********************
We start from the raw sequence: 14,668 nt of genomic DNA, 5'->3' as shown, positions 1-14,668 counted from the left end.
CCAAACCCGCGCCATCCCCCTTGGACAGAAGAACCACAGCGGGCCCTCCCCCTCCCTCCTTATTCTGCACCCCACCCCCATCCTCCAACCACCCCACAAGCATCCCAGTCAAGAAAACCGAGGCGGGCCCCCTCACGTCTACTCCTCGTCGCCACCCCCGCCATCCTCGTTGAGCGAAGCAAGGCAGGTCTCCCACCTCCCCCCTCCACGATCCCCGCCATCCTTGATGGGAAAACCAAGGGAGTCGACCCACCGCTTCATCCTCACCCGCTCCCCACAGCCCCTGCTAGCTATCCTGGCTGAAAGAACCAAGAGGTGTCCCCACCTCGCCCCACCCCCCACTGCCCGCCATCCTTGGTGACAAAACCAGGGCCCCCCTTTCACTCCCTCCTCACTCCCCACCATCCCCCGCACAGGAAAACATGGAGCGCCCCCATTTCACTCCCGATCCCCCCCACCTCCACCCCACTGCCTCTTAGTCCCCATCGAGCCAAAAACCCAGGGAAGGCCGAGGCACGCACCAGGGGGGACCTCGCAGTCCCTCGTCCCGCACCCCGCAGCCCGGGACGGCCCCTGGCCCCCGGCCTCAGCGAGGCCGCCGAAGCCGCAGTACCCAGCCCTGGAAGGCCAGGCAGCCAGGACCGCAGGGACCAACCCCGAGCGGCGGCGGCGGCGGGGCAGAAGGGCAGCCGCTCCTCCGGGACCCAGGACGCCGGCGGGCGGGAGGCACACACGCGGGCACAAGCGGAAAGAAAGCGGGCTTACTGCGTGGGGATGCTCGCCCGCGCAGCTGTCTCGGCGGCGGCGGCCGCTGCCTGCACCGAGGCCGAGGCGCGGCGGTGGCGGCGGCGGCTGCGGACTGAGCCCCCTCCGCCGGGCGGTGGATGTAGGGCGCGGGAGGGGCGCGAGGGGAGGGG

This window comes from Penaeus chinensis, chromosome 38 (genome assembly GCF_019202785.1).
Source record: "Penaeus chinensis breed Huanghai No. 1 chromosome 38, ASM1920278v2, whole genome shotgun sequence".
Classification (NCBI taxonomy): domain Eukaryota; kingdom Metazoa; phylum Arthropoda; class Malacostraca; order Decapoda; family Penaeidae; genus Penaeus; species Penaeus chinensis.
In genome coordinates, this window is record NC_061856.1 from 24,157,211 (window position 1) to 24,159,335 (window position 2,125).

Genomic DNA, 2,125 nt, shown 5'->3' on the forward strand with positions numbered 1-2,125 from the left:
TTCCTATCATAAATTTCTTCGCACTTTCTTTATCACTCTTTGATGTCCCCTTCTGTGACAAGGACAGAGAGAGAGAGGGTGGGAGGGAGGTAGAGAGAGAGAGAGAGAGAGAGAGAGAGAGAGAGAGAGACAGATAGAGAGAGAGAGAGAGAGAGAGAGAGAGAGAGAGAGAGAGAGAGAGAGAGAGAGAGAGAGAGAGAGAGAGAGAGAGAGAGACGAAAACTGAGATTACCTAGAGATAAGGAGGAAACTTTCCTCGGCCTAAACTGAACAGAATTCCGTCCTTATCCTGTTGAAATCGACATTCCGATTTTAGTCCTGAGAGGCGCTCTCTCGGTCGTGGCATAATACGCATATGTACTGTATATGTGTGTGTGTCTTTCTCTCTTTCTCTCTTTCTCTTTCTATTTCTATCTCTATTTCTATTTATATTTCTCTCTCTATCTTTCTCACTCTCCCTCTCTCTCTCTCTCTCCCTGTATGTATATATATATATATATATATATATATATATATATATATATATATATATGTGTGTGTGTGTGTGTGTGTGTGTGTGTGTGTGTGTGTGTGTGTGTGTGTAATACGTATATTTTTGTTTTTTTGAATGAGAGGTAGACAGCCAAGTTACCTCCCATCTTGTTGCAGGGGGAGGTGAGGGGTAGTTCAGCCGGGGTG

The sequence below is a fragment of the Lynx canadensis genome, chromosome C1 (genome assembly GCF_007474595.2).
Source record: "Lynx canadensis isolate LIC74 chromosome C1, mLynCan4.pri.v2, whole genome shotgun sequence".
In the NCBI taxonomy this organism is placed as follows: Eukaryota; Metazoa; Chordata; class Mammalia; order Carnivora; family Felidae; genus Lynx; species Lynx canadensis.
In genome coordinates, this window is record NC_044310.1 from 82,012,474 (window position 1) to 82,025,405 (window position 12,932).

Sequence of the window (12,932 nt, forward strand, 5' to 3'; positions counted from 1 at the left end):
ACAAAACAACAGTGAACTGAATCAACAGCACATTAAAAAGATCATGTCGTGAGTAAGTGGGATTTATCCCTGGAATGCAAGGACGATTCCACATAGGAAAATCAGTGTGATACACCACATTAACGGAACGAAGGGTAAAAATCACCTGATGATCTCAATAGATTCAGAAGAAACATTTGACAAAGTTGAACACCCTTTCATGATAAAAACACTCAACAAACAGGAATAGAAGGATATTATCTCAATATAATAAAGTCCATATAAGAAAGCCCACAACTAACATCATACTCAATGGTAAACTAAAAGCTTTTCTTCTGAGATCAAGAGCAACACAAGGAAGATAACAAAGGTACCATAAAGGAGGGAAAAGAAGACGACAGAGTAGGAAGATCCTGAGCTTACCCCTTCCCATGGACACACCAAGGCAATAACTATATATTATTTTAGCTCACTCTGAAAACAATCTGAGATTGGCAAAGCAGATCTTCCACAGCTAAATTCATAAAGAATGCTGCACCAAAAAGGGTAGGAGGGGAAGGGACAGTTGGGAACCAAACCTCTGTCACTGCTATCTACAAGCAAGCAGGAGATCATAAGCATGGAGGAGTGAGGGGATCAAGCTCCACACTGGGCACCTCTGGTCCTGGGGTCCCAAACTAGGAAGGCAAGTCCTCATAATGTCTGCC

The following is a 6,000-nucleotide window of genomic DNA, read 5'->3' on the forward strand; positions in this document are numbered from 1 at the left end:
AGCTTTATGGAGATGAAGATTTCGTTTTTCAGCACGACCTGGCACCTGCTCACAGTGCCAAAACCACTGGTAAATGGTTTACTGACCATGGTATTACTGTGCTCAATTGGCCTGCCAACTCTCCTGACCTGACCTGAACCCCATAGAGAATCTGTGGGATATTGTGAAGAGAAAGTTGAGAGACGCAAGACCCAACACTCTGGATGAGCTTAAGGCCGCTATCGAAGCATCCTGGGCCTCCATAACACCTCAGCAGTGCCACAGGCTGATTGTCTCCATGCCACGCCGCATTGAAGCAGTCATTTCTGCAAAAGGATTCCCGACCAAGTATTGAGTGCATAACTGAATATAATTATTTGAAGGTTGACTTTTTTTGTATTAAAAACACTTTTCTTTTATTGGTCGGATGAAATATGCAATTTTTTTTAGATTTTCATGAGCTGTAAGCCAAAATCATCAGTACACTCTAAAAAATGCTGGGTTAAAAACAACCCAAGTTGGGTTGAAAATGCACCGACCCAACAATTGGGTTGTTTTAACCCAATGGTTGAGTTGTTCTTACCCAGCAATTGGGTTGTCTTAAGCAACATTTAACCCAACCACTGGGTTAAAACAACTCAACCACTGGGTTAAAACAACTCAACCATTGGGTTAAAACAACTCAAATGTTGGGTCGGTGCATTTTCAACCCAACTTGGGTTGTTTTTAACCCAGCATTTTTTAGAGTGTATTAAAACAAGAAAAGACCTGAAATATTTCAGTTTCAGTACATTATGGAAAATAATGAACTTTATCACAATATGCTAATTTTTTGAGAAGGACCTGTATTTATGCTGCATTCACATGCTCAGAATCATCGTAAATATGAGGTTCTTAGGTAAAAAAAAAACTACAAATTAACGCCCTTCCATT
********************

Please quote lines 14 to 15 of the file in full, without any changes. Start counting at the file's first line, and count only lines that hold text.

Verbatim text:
ACAAAACAACAGTGAACTGAATCAACAGCACATTAAAAAGATCATGTCGTGAGTAAGTGGGATTTATCCCTGGAATGCAAGGACGATTCCACATAGGAAAATCAGTGTGATACACCACATTAACGGAACGAAGGGTAAAAATCACCTGATGATCTCAATAGATTCAGAAGAAACATTTGACAAAGTTGAACACCCTTTCATGATAAAAACACTCAACAAACAGGAATAGAAGGATATTATCTCAATATAATAAAGTCCATATAAGAAAGCCCACAACTAACATCATACTCAATGGTAAACTAAAAGCTTTTCTTCTGAGATCAAGAGCAACACAAGGAAGATAACAAAGGTACCATAAAGGAGGGAAAAGAAGACGACAGAGTAGGAAGATCCTGAGCTTACCCCTTCCCATGGACACACCAAGGCAATAACTATATATTATTTTAGCTCACTCTGAAAACAATCTGAGATTGGCAAAGCAGATCTTCCACAGCTAAATTCATAAAGAATGCTGCACCAAAAAGGGTAGGAGGGGAAGGGACAGTTGGGAACCAAACCTCTGTCACTGCTATCTACAAGCAAGCAGGAGATCATAAGCATGGAGGAGTGAGGGGATCAAGCTCCACACTGGGCACCTCTGGTCCTGGGGTCCCAAACTAGGAAGGCAAGTCCTCATAATGTCTGCC

The following is a 6,000-nucleotide window of genomic DNA, read 5'->3' on the forward strand; positions in this document are numbered from 1 at the left end: